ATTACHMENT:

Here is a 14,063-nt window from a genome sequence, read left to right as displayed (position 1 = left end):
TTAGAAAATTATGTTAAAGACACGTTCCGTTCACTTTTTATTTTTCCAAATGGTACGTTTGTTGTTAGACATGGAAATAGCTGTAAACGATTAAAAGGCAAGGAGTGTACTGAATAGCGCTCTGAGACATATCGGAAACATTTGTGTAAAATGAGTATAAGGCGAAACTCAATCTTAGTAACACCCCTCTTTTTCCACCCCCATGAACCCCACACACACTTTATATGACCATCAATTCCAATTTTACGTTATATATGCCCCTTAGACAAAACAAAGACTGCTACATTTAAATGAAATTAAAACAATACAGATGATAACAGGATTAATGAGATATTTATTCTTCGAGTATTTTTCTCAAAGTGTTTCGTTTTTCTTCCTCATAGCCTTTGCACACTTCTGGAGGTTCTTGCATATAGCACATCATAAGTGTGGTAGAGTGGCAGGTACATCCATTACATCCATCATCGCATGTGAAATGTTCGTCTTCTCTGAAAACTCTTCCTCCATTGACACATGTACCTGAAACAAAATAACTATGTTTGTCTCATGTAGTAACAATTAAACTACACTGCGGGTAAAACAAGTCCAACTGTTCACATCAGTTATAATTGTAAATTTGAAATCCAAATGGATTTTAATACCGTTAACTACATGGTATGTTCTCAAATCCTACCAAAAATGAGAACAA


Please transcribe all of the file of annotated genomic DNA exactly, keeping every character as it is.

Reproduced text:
Here is a 14,063-nt window from a genome sequence, read left to right as displayed (position 1 = left end):
TTAGAAAATTATGTTAAAGACACGTTCCGTTCACTTTTTATTTTTCCAAATGGTACGTTTGTTGTTAGACATGGAAATAGCTGTAAACGATTAAAAGGCAAGGAGTGTACTGAATAGCGCTCTGAGACATATCGGAAACATTTGTGTAAAATGAGTATAAGGCGAAACTCAATCTTAGTAACACCCCTCTTTTTCCACCCCCATGAACCCCACACACACTTTATATGACCATCAATTCCAATTTTACGTTATATATGCCCCTTAGACAAAACAAAGACTGCTACATTTAAATGAAATTAAAACAATACAGATGATAACAGGATTAATGAGATATTTATTCTTCGAGTATTTTTCTCAAAGTGTTTCGTTTTTCTTCCTCATAGCCTTTGCACACTTCTGGAGGTTCTTGCATATAGCACATCATAAGTGTGGTAGAGTGGCAGGTACATCCATTACATCCATCATCGCATGTGAAATGTTCGTCTTCTCTGAAAACTCTTCCTCCATTGACACATGTACCTGAAACAAAATAACTATGTTTGTCTCATGTAGTAACAATTAAACTACACTGCGGGTAAAACAAGTCCAACTGTTCACATCAGTTATAATTGTAAATTTGAAATCCAAATGGATTTTAATACCGTTAACTACATGGTATGTTCTCAAATCCTACCAAAAATGAGAACAA